In the last fifteen days of March (which falls on this particular year at the end of Lent) Raleigh Whittier Hayes watches his life collapse only to experience a resurrection between Good Friday and Easter Sunday. The turmoil begins on the Ides of March at a luncheon for Thermopylae’s Civitans Club, held at the Lotus House. All the leading business leaders of this Piedmont town in North Carolina begin to receive bad news in their fortune cookies. Some advise that they’ll be betrayed or will die of cancer. The paper in Raleigh’s fortune cookie reads: “You will go completely to pieces by the end of the month.”
Raleigh is a successful businessman. He owes an insurance company and has a nice home, two oceanfront rentals, two automobiles, and a retirement fund. He’s well thought of by other people in the community as a man who can be trusted and who is honest and does what is right. He’s extremely loyal, moral, and decent, and even though he’s a member of a Baptist Church, he really doesn’t put much stock in God. His lack of faith occurred when he first joined the church. Raleigh thought he’d made an agreement with God, to believe in the Almighty if he was given the strength of Samson. Feeling that God didn’t keep up his end of the bargain, Raleigh assumes God isn’t interested in human affairs.
We learn in the Prologue that “The day came when the members of the court of Heaven took their places in the presence of the Lord.” Like Job of old, Raleigh will be tested. It all starts with him learning that his father has escaped from the hospital with a black teenage girl and is driving a new Cadillac to New Orleans. The older Hayes wants his son to do a few errands for him and then to meet him in the Crescent City. Thus begins Raleigh’s adventure.
Raleigh’s father is the (ex) Reverend Earley Hayes, a former Episcopalian priest who had been removed from his church for extra-martial affairs. Among the things Raleigh is to collect and bring with him to New Orleans is a statue of one of Thermopylae’s leading citizens, a trumpet, an old chest, a bluesman from Charleston, and his half-brother Gates. His father also wants Raleigh to buy for himself a piece of lakefront property. Raleigh is torn, but because of loyalty to the father and fear he’ll be written out of the will, he begins the quest. He buys the property for way less than its value because the man who owns it thinks Raleigh is blackmailing him because of his extra-martial affairs (of which he assumes Raleigh knows about, but he really doesn’t, which makes for perhaps the funniest real estate transaction ever put to print). Raleigh, in a complete out-of-character manner, also breaks into the library to steal the plaster statue residing in the basement. In addition to his father’s request, Raleigh brings along Mingo, his best friend (who has accused Raleigh of having an affair with his wife). Along the way they are rolled by punks, spend time recovering with nuns, encounter Marines when they trespass onto a military base (mistaking the sign for Topsail Beach for Top Soil and driving a dirt road at night onto the Marine’s domain. While Raleigh is having his own adventure, his wife back home is becoming a leader of the “Mothers for Peace” and taking on the local congressman.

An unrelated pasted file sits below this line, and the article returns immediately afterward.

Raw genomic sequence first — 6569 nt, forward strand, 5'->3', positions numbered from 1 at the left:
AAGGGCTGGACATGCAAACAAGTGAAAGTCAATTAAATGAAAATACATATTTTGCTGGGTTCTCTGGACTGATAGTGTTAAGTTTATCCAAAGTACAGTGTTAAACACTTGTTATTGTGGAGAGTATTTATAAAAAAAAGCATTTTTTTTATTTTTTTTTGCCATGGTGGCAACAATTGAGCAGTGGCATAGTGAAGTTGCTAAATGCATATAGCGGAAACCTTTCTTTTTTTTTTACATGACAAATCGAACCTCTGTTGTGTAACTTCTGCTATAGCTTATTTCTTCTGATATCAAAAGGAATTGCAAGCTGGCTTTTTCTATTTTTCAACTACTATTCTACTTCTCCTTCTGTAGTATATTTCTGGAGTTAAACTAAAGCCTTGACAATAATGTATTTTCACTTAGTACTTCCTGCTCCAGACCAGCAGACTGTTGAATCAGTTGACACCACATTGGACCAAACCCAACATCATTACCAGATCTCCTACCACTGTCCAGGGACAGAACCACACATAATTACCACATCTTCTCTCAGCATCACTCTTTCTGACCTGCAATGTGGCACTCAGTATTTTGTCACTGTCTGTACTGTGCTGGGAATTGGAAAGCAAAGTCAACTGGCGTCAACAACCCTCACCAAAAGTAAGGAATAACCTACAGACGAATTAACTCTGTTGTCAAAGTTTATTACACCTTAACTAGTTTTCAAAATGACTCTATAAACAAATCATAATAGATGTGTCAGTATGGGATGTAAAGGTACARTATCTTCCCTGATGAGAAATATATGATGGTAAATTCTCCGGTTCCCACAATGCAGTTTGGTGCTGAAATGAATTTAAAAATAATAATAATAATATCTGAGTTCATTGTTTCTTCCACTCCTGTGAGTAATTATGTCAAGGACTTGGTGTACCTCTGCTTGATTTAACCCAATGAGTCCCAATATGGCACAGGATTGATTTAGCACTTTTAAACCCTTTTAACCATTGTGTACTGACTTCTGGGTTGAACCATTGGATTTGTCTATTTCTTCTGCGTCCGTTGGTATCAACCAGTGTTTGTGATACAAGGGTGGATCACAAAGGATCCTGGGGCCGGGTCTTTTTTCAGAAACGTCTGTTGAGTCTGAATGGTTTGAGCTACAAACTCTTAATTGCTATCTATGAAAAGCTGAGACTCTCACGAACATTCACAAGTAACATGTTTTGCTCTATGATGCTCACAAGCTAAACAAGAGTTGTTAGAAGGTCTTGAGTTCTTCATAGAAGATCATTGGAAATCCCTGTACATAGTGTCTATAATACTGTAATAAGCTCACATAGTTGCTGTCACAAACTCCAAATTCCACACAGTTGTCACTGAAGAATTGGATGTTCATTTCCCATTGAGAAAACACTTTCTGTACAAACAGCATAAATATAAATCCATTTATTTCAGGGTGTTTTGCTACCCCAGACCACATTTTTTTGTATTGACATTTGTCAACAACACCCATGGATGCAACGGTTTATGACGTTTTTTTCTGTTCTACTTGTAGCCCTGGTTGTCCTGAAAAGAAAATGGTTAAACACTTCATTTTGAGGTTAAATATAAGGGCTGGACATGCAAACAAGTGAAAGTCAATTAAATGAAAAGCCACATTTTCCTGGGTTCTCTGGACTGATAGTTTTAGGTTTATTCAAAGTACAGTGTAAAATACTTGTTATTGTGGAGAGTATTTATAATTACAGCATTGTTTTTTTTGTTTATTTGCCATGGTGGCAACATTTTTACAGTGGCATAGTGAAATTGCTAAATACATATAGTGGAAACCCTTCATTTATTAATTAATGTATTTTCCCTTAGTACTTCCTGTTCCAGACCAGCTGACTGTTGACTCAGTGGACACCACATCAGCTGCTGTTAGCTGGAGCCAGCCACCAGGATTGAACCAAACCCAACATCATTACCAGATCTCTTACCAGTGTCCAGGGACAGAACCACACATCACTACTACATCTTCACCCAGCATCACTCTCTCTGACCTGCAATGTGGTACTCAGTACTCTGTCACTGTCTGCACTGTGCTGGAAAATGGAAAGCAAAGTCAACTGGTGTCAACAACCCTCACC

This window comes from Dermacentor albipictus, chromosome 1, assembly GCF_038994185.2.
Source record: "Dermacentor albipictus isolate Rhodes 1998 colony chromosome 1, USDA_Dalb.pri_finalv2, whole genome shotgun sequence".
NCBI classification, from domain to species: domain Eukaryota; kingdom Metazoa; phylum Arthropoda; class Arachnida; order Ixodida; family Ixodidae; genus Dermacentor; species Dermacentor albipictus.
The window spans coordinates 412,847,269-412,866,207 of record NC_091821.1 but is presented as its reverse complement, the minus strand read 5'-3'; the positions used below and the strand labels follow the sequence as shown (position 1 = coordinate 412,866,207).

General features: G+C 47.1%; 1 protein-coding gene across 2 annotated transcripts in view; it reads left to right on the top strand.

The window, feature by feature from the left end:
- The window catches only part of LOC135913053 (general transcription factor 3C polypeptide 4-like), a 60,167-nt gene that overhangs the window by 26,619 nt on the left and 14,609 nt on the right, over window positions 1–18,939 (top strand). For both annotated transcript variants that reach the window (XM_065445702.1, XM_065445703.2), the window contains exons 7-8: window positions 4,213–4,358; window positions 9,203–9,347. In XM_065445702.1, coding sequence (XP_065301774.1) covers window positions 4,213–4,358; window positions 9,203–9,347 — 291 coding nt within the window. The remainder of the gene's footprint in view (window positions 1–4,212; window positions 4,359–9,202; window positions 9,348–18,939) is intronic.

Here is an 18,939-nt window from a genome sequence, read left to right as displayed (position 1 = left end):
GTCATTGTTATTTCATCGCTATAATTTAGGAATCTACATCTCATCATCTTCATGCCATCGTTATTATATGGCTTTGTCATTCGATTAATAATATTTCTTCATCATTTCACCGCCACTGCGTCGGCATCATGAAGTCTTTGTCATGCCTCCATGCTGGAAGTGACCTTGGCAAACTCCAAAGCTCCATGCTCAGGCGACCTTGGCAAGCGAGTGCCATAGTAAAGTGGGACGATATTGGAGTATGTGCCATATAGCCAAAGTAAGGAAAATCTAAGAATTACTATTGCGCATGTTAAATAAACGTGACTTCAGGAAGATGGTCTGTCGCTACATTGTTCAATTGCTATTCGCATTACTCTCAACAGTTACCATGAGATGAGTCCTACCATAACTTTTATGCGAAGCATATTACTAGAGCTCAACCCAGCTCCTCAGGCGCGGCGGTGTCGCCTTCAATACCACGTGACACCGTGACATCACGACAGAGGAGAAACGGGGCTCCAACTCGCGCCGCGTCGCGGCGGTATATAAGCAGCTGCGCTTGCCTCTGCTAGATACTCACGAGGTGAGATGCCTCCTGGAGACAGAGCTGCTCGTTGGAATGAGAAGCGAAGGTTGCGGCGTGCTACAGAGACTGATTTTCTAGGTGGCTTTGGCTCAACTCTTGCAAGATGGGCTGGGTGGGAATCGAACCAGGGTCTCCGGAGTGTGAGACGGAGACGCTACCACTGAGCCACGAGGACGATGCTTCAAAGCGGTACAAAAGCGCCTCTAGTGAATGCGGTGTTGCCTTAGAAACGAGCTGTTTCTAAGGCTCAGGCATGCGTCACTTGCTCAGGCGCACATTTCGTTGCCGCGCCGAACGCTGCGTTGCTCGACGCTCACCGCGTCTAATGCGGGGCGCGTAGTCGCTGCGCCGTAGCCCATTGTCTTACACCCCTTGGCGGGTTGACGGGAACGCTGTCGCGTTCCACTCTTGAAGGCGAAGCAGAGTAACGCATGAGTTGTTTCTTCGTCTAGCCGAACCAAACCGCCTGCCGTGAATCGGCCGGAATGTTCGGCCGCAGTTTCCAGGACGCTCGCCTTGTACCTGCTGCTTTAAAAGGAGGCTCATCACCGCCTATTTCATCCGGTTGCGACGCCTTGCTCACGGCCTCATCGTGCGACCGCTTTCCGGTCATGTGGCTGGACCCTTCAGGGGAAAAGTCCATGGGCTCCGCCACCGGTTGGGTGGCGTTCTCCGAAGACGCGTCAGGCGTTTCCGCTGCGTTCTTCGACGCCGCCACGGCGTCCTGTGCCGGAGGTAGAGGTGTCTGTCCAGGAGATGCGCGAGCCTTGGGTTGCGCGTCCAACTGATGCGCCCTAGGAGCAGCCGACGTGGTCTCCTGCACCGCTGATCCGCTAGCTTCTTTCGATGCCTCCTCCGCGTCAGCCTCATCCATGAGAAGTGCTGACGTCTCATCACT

This book is filled with characters. Many have ties to the Blues, but then there’s a Jewish thief (whose family leaves out two empty chairs on Passover, one for Elijah, the other for the wayward crook), mobsters, drug runners, Klansman, and a pregnant teenage girl (Mingo helps her deliver the baby). The events take place on a journey to New Orleans, with a detour over to the coast of North Carolina, stopping around Jacksonville and then Kure Beach, on to South Carolina with stops at Myrtle Beach and on to Charleston, and then Atlanta. While in Atlanta, the folks now travelling with Raleigh has it out with a group of mobsters and drug runners at Stone Mountain, in what may be the funniest chase scene ever written. They finally make it to New Orleans, where Raleigh catches up with his Dad on Good Friday. Along the way we learn some interesting family secrets such as the identity of the girl that was in his father’s Cadillac when he escaped from the hospital (if I said anything more, I’d spoil the book and by the time I explained it, this review would be qualify as an extended essay). Finally, on Easter Sunday, an enlightened Raleigh is back at Thermopylae in church, sitting with his beloved wife, who is now a candidate for Mayor.
This is a grand book, with many twist and turns. It’s amazing that Malone can tie most everything together.
In an interview, Malone admitted his novel is a modern retelling of the Don Quixote. Malone, in his acknowledgments credits Miguel Cervantes along with Henry Fielding and Charles Dickens. The book is filled with insight into issues of faith as well as family secrets. It deals with Southern issues such as racism, in a humorous way. I recommend it! You’ll have many days of laughter.
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